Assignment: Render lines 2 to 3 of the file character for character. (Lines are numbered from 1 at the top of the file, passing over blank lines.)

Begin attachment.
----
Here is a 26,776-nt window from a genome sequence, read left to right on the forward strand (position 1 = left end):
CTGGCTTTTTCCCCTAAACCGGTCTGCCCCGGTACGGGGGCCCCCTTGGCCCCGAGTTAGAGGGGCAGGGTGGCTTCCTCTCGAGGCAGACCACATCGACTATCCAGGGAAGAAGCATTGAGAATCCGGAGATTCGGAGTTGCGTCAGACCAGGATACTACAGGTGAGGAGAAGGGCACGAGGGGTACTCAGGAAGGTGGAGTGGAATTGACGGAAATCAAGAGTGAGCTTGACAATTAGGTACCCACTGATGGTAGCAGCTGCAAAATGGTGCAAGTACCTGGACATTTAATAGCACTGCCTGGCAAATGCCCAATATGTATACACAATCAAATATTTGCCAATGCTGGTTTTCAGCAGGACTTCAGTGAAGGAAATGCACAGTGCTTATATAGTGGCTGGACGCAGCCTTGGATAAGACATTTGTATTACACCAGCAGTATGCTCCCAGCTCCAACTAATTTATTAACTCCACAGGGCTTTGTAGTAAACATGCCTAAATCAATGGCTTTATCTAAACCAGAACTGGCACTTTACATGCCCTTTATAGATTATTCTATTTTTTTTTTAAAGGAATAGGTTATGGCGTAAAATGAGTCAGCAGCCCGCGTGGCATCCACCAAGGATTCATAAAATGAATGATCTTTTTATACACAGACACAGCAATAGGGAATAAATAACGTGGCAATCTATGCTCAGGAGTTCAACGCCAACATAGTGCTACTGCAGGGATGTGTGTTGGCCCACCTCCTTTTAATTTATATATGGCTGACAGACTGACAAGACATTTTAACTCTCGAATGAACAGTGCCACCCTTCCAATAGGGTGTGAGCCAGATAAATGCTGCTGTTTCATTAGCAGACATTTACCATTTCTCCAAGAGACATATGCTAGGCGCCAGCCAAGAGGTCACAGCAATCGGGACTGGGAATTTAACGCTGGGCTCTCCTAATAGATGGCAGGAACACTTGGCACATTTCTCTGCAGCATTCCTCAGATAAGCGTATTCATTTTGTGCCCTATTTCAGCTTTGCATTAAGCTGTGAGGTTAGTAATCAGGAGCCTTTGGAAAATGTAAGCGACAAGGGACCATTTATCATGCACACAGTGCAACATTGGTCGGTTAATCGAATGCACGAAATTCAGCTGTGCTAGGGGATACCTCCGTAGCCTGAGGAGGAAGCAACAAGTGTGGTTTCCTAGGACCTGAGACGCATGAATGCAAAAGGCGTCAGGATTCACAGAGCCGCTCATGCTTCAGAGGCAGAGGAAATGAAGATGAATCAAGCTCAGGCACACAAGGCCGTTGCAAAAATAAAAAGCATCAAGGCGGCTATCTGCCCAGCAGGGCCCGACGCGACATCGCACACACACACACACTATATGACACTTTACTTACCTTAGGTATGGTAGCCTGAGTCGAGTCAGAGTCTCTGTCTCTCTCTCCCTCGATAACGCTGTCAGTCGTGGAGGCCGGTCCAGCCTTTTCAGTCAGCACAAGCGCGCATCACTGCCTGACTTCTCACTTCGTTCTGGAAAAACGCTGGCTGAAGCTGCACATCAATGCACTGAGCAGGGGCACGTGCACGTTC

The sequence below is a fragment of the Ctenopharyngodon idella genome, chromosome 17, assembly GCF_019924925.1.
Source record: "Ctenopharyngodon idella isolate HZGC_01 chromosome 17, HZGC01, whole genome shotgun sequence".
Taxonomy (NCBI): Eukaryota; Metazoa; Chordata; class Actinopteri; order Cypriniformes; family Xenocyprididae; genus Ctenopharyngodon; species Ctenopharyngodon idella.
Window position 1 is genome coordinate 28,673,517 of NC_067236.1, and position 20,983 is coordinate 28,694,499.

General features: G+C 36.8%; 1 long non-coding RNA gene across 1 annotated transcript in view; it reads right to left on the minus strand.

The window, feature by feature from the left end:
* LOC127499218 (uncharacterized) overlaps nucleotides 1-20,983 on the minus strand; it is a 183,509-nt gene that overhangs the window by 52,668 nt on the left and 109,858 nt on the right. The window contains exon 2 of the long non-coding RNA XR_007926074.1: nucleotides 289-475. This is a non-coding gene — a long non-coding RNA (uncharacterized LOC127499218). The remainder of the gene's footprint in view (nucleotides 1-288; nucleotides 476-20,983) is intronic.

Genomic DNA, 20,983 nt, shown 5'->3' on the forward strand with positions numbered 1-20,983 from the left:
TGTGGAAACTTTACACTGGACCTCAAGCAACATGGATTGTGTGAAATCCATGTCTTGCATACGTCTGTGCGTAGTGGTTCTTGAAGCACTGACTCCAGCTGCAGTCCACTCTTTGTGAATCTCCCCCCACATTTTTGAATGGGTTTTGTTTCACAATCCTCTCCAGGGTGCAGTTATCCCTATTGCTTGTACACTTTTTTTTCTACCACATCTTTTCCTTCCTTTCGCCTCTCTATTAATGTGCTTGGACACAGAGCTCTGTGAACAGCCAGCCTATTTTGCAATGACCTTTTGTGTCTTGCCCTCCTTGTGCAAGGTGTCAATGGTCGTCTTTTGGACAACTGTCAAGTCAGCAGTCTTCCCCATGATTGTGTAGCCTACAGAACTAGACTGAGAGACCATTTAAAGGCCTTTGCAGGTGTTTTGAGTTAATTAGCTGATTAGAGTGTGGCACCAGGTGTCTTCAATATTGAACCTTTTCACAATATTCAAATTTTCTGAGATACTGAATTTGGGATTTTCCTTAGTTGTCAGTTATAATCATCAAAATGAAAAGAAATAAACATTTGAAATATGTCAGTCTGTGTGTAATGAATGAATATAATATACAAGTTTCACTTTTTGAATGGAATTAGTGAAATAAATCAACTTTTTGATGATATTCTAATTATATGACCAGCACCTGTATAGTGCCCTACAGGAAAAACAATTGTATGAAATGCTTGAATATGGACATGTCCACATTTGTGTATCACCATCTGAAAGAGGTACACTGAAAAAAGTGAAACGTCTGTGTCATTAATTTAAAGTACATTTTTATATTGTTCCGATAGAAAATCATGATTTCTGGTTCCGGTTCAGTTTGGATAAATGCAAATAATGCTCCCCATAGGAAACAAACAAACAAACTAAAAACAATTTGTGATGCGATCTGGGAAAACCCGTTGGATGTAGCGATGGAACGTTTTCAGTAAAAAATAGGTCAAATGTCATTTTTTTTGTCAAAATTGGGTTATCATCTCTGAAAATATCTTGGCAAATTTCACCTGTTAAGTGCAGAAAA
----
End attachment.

CTGGCTTTTTCCCCTAAACCGGTCTGCCCCGGTACGGGGGCCCCCTTGGCCCCGAGTTAGAGGGGCAGGGTGGCTTCCTCTCGAGGCAGACCACATCGACTATCCAGGGAAGAAGCATTGAGAATCCGGAGATTCGGAGTTGCGTCAGACCAGGATACTACAGGTGAGGAGAAGGGCACGAGGGGTACTCAGGAAGGTGGAGTGGAATTGACGGAAATCAAGAGTGAGCTTGACAATTAGGTACCCACTGATGGTAGCAGCTGCAAAATGGTGCAAGTACCTGGACATTTAATAGCACTGCCTGGCAAATGCCCAATATGTATACACAATCAAATATTTGCCAATGCTGGTTTTCAGCAGGACTTCAGTGAAGGAAATGCACAGTGCTTATATAGTGGCTGGACGCAGCCTTGGATAAGACATTTGTATTACACCAGCAGTATGCTCCCAGCTCCAACTAATTTATTAACTCCACAGGGCTTTGTAGTAAACATGCCTAAATCAATGGCTTTATCTAAACCAGAACTGGCACTTTACATGCCCTTTATAGATTATTCTATTTTTTTTTTAAAGGAATAGGTTATGGCGTAAAATGAGTCAGCAGCCCGCGTGGCATCCACCAAGGATTCATAAAATGAATGATCTTTTTATACACAGACACAGCAATAGGGAATAAATAACGTGGCAATCTATGCTCAGGAGTTCAACGCCAACATAGTGCTACTGCAGGGATGTGTGTTGGCCCACCTCCTTTTAATTTATATATGGCTGACAGACTGACAAGACATTTTAACTCTCGAATGAACAGTGCCACCCTTCCAATAGGGTGTGAGCCAGATAAATGCTGCTGTTTCATTAGCAGACATTTACCATTTCTCCAAGAGACATATGCTAGGCGCCAGCCAAGAGGTCACAGCAATCGGGACTGGGAATTTAACGCTGGGCTCTCCTAATAGATGGCAGGAACACTTGGCACATTTCTCTGCAGCATTCCTCAGATAAGCGTATTCATTTTGTGCCCTATTTCAGCTTTGCATTAAGCTGTGAGGTTAGTAATCAGGAGCCTTTGGAAAATGTAAGCGACAAGGGACCATTTATCATGCACACAGTGCAACATTGGTCGGTTAATCGAATGCACGAAATTCAGCTGTGCTAGGGGATACCTCCGTAGCCTGAGGAGGAAGCAACAAGTGTGGTTTCCTAGGACCTGAGACGCATGAATGCAAAAGGCGTCAGGATTCACAGAGCCGCTCATGCTTCAGAGGCAGAGGAAATGAAGATGAATCAAGCTCAGGCACACAAGGCCGTTGCAAAAATAAAAAGCATCAAGGCGGCTATCTGCCCAGCAGGGCCCGACGCGACATCGCACACACACACACACTATATGACACTTTACTTACCTTAGGTATGGTAGCCTGAGTCGAGTCAGAGTCTCTGTCTCTCTCTCCCTCGATAACGCTGTCAGTCGTGGAGGCCGGTCCAGCCTTTTCAGTCAGCACAAGCGCGCATCACTGCCTGACTTCTCACTTCGTTCTGGAAAAACGCTGGCTGAAGCTGCACATCAATGCACTGAGCAGGGGCACGTGCACGTTC

The sequence below is a fragment of the Ctenopharyngodon idella genome, chromosome 17, assembly GCF_019924925.1.